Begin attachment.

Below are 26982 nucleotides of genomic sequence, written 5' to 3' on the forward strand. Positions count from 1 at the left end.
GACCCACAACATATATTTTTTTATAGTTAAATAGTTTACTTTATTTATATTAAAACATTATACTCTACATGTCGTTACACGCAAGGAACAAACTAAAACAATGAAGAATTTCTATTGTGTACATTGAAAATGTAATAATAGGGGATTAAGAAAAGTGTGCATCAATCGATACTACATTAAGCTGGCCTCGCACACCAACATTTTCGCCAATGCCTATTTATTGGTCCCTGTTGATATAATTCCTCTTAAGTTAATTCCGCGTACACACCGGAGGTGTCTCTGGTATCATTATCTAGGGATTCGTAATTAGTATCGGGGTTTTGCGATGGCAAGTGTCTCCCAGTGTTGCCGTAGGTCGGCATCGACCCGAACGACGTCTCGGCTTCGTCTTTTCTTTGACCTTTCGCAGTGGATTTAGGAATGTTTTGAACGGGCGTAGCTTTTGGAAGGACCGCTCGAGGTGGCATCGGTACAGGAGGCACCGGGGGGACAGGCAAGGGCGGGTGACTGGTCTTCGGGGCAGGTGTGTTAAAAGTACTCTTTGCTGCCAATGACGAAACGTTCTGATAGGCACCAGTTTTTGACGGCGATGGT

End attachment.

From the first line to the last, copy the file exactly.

Below are 26982 nucleotides of genomic sequence, written 5' to 3' on the forward strand. Positions count from 1 at the left end.
GACCCACAACATATATTTTTTTATAGTTAAATAGTTTACTTTATTTATATTAAAACATTATACTCTACATGTCGTTACACGCAAGGAACAAACTAAAACAATGAAGAATTTCTATTGTGTACATTGAAAATGTAATAATAGGGGATTAAGAAAAGTGTGCATCAATCGATACTACATTAAGCTGGCCTCGCACACCAACATTTTCGCCAATGCCTATTTATTGGTCCCTGTTGATATAATTCCTCTTAAGTTAATTCCGCGTACACACCGGAGGTGTCTCTGGTATCATTATCTAGGGATTCGTAATTAGTATCGGGGTTTTGCGATGGCAAGTGTCTCCCAGTGTTGCCGTAGGTCGGCATCGACCCGAACGACGTCTCGGCTTCGTCTTTTCTTTGACCTTTCGCAGTGGATTTAGGAATGTTTTGAACGGGCGTAGCTTTTGGAAGGACCGCTCGAGGTGGCATCGGTACAGGAGGCACCGGGGGGACAGGCAAGGGCGGGTGACTGGTCTTCGGGGCAGGTGTGTTAAAAGTACTCTTTGCTGCCAATGACGAAACGTTCTGATAGGCACCAGTTTTTGACGGCGATGGT